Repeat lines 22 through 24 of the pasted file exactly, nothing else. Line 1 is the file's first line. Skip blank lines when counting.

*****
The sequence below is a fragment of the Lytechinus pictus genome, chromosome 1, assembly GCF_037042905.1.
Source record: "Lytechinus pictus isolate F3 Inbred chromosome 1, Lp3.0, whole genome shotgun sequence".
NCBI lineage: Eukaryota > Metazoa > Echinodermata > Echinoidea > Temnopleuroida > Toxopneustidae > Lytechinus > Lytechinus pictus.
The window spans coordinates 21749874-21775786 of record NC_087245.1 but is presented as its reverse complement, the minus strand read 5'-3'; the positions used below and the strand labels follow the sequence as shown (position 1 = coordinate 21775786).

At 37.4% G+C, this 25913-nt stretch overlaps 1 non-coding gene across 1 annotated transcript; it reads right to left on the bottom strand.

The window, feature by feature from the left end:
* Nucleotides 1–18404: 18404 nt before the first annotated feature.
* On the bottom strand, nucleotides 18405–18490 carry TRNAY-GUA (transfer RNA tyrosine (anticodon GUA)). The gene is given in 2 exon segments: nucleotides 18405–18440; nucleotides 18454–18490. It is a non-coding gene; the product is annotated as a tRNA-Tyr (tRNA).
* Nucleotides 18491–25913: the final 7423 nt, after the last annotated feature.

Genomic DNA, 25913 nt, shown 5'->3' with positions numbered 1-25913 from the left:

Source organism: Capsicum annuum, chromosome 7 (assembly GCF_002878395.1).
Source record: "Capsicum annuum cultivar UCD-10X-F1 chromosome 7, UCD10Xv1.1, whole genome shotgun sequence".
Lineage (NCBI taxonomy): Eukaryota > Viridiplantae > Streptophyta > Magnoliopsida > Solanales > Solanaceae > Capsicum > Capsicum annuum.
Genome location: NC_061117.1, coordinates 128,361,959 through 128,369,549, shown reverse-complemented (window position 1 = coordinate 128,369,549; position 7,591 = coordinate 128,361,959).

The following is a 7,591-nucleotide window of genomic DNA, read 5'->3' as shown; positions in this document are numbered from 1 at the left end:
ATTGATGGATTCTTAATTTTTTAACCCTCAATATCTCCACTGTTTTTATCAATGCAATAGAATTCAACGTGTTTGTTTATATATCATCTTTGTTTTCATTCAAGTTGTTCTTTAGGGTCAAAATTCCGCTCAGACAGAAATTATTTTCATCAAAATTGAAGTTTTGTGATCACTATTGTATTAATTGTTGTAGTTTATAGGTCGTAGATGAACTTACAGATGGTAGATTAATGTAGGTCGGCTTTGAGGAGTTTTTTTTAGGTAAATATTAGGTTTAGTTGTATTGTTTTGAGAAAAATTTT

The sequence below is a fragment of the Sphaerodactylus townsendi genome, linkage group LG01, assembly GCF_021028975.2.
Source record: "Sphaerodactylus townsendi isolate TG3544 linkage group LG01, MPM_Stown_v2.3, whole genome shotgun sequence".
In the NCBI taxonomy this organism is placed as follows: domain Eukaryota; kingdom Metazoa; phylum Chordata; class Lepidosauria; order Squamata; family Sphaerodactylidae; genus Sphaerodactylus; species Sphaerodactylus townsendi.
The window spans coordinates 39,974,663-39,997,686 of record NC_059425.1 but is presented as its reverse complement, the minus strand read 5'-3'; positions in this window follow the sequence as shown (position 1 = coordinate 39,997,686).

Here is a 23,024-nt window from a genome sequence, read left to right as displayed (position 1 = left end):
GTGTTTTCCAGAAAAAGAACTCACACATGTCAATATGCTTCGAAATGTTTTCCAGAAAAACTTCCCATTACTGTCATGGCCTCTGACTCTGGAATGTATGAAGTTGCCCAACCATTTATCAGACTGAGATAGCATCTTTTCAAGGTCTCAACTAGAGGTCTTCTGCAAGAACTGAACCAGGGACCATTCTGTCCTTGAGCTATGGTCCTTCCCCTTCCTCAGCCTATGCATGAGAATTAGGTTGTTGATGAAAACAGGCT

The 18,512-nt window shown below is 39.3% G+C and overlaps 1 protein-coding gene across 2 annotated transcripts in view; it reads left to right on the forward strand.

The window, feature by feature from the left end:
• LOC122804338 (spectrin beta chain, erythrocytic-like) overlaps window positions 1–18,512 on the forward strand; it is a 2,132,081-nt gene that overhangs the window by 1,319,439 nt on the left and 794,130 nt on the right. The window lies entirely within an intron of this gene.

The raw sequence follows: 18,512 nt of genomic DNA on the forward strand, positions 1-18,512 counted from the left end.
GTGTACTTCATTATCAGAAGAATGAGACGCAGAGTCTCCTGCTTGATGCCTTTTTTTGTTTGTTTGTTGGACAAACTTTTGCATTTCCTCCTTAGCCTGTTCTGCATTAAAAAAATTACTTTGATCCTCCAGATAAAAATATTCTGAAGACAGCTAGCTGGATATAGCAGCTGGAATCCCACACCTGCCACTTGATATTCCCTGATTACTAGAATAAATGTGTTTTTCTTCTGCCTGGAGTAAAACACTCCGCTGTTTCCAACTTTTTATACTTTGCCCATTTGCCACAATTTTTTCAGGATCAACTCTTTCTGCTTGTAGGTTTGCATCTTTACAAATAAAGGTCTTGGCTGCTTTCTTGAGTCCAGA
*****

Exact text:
GTGTTTTCCAGAAAAAGAACTCACACATGTCAATATGCTTCGAAATGTTTTCCAGAAAAACTTCCCATTACTGTCATGGCCTCTGACTCTGGAATGTATGAAGTTGCCCAACCATTTATCAGACTGAGATAGCATCTTTTCAAGGTCTCAACTAGAGGTCTTCTGCAAGAACTGAACCAGGGACCATTCTGTCCTTGAGCTATGGTCCTTCCCCTTCCTCAGCCTATGCATGAGAATTAGGTTGTTGATGAAAACAGGCT

The 18,512-nt window shown below is 39.3% G+C and overlaps 1 protein-coding gene across 2 annotated transcripts in view; it reads left to right on the forward strand.

The window, feature by feature from the left end: